訴訟で, Leila Green Little, a mother who lives in Llano County, and the other six plaintiffs argue that county officials removed several children’s books last August in response to complaints from a group of community members who described them as inappropriate. Those titles include “In the Night Kitchen” by Maurice Sendak and “It’s Perfectly Normal: Changing Bodies, Growing Up, セックス, and Sexual Health” by Robie H. ハリス.
ヵ月後, テキサス州議会議員. Matt Krause launched an inquiry into whether 850 本 on the subjects of race or sex that might
“make students feel discomfort
” were in public school libraries and classrooms
. The lawsuit says Wallace eventually sent a spreadsheet with the books from that list that were available in Llano County library’s collection
In an email to Cunningham and others, Wallace asked “all the pastors to get involved in this. Perhaps they can organize a weekly prayer vigil on this specific issue. … May God protect our children from this FILTH,” 訴訟は主張している.
Some books in Wallace’s spreadsheet were removed from library shelves
, 含む “カースト: The Origins of Our Discontents” by Isabel Wilkerson
, “They Called Themselves the K.K.K.
: The Birth of an American Terrorist Group
” by Susan Campbell Bartoletti and “Being Jazz: My Life as a (Transgender) ティーン” by Jazz Jennings
, the lawsuit says
. Wallace was later appointed as vice chair of the library board
The lawsuit alleges the county suspended access to e-books because they “were unable to remove two Krause List books that offended their politics and personal sensibilities,” dissolved its existing library board and appointed Wallace and others who pushed for book removals, and closed the advisory board meetings to the public.
Green Little, one of the residents who brought the lawsuit, previously told CNN her group of anti-censorship residents attended county meetings, wrote letters to officials and requested public records in efforts to “stop the censorship.”
In addition to attorneys’ fees and a court order declaring that the defendants violated their constitutional rights, the lawsuit seeks an injunction tailored “to end Defendants’ efforts to monopolize the marketplace of ideas, and to ensure that once again there will ‘be the fullest practicable provision of material presenting all points of view concerning the problems and issues of our times,’ for all Llano County library patrons.”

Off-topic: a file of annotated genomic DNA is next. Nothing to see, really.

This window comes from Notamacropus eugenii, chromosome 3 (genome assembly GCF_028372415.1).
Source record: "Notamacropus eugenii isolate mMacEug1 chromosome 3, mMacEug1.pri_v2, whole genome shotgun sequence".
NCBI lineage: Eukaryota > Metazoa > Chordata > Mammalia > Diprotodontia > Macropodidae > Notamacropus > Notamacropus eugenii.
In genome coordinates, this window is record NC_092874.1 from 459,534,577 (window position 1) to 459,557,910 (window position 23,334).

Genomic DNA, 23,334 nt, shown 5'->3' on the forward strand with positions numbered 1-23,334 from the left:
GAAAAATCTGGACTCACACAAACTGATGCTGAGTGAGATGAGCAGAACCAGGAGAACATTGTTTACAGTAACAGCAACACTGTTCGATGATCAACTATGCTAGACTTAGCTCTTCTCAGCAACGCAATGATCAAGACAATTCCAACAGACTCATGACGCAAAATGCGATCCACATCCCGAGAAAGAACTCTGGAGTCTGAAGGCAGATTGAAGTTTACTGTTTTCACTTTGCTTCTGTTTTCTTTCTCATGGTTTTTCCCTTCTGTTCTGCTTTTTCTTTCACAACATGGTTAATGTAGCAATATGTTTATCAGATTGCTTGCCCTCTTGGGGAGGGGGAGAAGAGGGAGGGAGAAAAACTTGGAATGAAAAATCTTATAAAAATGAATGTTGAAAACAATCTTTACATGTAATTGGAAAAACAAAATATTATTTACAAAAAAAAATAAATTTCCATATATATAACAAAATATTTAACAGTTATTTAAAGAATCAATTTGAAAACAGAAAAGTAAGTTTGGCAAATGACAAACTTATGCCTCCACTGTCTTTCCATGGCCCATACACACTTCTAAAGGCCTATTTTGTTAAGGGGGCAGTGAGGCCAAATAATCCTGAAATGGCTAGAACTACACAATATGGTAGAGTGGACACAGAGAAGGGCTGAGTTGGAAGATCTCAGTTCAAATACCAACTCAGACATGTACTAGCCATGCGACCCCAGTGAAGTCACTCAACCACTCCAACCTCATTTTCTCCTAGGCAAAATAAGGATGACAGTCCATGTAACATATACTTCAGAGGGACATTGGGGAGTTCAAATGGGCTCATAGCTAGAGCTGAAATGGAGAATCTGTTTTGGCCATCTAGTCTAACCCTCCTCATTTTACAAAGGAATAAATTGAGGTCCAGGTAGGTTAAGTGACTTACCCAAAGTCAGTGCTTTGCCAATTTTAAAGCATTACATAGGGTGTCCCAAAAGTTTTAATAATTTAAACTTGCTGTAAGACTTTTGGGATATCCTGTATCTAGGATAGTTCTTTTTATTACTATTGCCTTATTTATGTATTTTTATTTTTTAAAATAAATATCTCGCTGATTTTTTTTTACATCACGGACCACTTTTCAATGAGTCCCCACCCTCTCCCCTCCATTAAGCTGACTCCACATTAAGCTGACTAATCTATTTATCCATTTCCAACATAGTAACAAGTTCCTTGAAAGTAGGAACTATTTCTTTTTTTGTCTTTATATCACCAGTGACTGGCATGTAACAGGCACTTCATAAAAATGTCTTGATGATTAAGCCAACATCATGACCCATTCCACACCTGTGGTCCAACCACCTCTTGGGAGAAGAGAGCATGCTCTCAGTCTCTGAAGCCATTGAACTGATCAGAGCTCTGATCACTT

The potential impact
, executive director of the Texas Library Association
, said she hopes the lawsuit inspires people in other communities to speak up
“It is a shame that this unnecessary culture war has led to this, but we applaud the efforts of these individuals to utilize the justice system to speak up and say with a clear voice ‘enough is enough,'” ロビンソンは言った. “We didn’t ask for this fight, but we’re certainly not going to lay down and let subjective opinion and politics restrict the freedom to read.”
In a recent analysis
, ローズブラズドビッチはセメントバリアの後ろに群がっていた, みつけた 1,145 books were banned in communities across the United States
7月から 1, 2021, 行進する 31, 2022. The majority of those bans involved departures from best practices established by National Coalition Against Censorship
) and the American Library Association regarding how books and instructional materials should be challenged in schools and libraries
, the group said
For Jonathan Friedman, director of PEN America’s Free Expression and Education program, the lawsuit in Llano County could have a significant impact on the current climate and serve as a reminder of the constitutional protections that people around the country have.
Friedman told CNN there has been “a kind of abrogation of duty” to uphold the First Amendment and there has been “very little resistance” from officials when there are demands to remove materials from school or public libraries.
“Whether that’s in the school board or whether that’s in a library, somebody wants something gone and it appears to be going. At their meetings, there’s no resistance, there’s no friction, there’s no one in some of these rooms saying ‘well, hold on a minute, let’s make sure we exercise due diligence, due process, consider the kind of diversity of opinions as people who our institution serves,'” Friedman said.